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Reticular cells

Make up framework of liver.
Small cells that have dense fibers in matrix

Adipose cells

Cells appear to be empty but contain fat molecules.
Fat molecules push the nucleus off to one side.

Main organs of Digestion

Mouth (2) & oral cavity (1)
Esophagus (9)
Stomach (10)
Small intestine (11)
Large intestine (6)

Accessory Organs of digestion

Liver (3)
Gallbladder (4)
Pancreas (5)

Oral Cavity

Mechanical processing:

Produce enzyme to digest carbs:
Salivary glands (7)


No digestion occurs here

Digestion function

Physical & chemical digestion (break down molecules)
Absorption (get nutrients into blood)
Modify nutrients (liver)

Digestion purpose (energy)

Carbs (nutrients) become fuel
Fuel is monosacaride (simple sugar)
Energy is in the chemical bonds that hold molecules together
Break apart molecule to release energy

Digestion purpose (structure)

Build body with protein and lipids (fat)
(car is not made of fuel)

Digestion purpose (function)

Life is series of chemical reactions
Enzymes are catalyst for chem. reactions
Every reaction (cellular function) requires right enzyme
Proteins + vitamins = enzymes
Vitamins used to make cells function properly

GI Tract length

Needs to be long because digestive process takes time.

GI Tract lining

Epithelial tissue with villi (2) and goblet cells
Lined with mucosa (1)
protects us from digesting ourselves.

Muscularis Externa

Smooth muscle layer:
Outer layer - longitudinal muscles - peristalsis
inner layer - circular muscles - segmentation


Longitudinal (smooth) muscles (5) provide directional contractions
Move food through digestive tract


Circular (smooth) muscles (4) provide contractions that squeeze & release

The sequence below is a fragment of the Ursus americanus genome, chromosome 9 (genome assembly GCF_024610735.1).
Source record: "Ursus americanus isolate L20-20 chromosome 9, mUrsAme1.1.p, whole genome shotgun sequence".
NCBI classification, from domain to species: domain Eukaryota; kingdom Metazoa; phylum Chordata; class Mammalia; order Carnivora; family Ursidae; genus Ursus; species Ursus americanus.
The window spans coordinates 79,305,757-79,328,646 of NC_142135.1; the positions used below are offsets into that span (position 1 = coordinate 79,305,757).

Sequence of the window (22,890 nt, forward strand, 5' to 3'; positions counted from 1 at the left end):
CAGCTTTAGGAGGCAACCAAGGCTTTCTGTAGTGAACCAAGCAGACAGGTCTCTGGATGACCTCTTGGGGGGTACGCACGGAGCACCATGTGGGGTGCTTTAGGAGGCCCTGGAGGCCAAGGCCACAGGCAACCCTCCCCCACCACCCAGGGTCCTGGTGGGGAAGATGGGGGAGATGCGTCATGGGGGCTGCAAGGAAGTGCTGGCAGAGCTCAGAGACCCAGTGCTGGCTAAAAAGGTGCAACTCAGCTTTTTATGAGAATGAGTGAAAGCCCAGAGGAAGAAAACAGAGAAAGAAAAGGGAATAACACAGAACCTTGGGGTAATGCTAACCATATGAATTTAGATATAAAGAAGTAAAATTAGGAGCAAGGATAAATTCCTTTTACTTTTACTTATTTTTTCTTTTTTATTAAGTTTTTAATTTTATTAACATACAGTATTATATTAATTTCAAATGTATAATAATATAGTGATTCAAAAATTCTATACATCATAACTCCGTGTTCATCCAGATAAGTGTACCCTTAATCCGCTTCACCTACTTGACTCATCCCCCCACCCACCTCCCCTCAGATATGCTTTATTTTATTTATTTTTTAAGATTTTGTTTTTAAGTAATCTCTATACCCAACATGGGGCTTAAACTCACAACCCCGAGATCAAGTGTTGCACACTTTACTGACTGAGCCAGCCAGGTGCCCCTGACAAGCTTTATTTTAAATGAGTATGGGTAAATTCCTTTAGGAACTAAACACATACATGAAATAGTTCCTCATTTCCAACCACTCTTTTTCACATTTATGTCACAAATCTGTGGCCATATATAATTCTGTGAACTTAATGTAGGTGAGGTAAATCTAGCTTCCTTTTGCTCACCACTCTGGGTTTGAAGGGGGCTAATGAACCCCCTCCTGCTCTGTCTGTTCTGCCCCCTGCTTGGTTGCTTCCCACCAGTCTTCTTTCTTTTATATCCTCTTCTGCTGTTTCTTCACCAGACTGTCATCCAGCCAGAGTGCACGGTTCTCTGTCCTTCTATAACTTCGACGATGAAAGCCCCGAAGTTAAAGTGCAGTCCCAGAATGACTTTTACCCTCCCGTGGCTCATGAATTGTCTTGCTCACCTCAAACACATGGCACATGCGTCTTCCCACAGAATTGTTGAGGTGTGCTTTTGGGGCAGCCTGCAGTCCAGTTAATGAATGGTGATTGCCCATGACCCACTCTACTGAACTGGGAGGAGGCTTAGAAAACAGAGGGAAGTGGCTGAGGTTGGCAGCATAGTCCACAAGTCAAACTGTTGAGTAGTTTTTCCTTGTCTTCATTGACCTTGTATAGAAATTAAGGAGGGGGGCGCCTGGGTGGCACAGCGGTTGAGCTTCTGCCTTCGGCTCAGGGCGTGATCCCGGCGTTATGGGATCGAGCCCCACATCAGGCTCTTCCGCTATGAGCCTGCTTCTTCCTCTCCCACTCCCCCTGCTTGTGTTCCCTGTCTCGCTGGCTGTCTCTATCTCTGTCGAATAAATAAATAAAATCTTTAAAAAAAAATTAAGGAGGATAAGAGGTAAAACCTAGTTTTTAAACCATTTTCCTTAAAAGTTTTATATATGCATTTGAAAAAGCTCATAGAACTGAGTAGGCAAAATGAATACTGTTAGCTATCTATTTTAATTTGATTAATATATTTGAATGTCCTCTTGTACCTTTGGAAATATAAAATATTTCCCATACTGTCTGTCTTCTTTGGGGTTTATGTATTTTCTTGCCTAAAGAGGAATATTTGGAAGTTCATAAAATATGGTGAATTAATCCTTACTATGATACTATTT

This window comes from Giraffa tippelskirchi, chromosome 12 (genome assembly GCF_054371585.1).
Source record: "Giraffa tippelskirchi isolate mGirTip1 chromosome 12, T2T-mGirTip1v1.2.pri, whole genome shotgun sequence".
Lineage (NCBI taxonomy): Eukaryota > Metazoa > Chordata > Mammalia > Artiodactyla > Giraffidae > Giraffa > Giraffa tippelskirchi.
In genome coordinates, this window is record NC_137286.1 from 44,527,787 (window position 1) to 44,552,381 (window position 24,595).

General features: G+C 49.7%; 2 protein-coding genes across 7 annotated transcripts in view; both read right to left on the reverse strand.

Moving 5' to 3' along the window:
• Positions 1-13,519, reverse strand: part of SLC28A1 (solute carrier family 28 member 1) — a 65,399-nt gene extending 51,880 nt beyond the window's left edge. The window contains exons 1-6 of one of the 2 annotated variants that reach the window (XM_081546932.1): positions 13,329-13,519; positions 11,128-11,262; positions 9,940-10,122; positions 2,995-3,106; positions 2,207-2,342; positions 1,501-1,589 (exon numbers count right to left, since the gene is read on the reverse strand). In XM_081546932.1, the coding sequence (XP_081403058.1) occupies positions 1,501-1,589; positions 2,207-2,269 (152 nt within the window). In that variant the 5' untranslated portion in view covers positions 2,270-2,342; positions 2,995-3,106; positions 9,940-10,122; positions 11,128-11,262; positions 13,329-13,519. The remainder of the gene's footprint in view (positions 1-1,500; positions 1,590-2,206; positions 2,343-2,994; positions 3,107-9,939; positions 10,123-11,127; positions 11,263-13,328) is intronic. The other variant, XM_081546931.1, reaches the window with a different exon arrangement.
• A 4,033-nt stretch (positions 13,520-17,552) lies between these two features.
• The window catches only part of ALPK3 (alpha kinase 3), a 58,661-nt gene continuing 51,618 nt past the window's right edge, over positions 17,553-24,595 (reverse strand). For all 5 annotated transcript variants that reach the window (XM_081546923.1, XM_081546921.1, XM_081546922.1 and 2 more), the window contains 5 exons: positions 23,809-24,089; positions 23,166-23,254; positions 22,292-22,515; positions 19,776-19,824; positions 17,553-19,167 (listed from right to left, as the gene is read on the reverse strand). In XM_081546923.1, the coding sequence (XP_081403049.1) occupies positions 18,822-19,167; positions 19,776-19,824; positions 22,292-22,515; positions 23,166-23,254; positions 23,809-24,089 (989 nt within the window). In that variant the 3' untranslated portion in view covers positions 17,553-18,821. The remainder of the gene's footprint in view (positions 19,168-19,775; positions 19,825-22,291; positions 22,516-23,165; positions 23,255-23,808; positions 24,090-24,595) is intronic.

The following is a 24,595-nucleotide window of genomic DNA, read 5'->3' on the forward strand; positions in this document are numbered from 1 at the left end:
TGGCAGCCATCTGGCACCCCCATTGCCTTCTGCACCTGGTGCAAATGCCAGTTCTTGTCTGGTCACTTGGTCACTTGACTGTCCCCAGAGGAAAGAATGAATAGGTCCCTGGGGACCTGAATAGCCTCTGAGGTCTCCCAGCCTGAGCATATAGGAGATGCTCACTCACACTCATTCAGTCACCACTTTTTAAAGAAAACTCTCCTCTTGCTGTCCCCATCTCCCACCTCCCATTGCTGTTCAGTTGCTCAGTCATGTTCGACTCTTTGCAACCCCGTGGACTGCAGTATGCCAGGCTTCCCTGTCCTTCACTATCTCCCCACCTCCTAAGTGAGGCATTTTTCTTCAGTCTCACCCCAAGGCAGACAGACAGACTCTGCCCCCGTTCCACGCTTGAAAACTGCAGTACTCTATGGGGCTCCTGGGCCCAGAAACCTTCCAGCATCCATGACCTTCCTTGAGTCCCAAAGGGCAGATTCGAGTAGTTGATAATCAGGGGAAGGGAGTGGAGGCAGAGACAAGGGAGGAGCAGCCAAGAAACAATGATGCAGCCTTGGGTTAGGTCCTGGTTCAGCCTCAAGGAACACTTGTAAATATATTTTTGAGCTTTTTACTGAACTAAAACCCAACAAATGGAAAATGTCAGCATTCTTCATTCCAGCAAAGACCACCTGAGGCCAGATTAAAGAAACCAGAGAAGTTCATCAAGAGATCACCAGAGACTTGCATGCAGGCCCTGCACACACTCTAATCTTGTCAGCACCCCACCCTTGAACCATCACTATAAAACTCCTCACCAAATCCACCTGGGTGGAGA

Mixes food with digestive juices


A mass of food that has been chewed at the point of swallowing.
Digestion begins when it reaches the stomach.


Connects parietal & visceral layers.
Thin membranous material found between the folds of the small intestine.
Fan shaped
Dorsal side: 6-8"
Ventral side: 20'
Holds abdominal vescera in place but allows movement
Blood vessels, nerves and lymph, embedded between 2 layers, are involved in absorbing nutrients form the small intestine.
Extension of peritoneum

Mesentery (sag.)

Connects parietal & visceral layers.
Fan shaped
Dorsal side: 6-8"
Ventral side: 20'
Holds abdominal vescera in place but allows movement
Allows for passage of blood vessels, nerves and lymph between 2 layers.
Extension of peritoneum


Lining of abdominal cavity
Not part of GI tract but holds it in place.
Parietal peritoneum (5) - membrane lining peritoneum
Visceral peritoneum (4) - membrane surrounding organs (2)
Mesentery (1) - connects parietal & visceral layers, extension of the peritoneum.

Parietal peritoneum

membrane lining peritoneum (abdominal cavity)

Visceral peritoneum

Membrane surrounding organs in the peritoneum (abdominal cavity)

Greater Omentum

mesentery that extends from the greater curvature of the stomach and drapes over the intestines like an apron.
Anterior to intestines
Extension of mesentery.
Stores lipids (fats)

Oral Cavity

Salivary Glands


Manipulates food to back of mouth for swallowing
Muscle covered with chemoreceptors
Taste receptors highly concentrated in specific areas on surface
Attached by lingual frenulum
Has papillae on dorsum (superior) surface:
Filaform papillae (1)
Fungiform papillae (2)
Circumvallate papillae (3)

Also used to form words

Filaform papillae

No taste buds
For friction - to help manipulate food
Has many touch receptors - tip is very sensitive
Fewer temperature receptors - burn easily

Fungiform papillae

Cover the surface
Have 5 taste buds each, send impulse via facial nerve

Circumvallate papillae

Approx. 7-9, arranged in V-shape
Located on posterior portion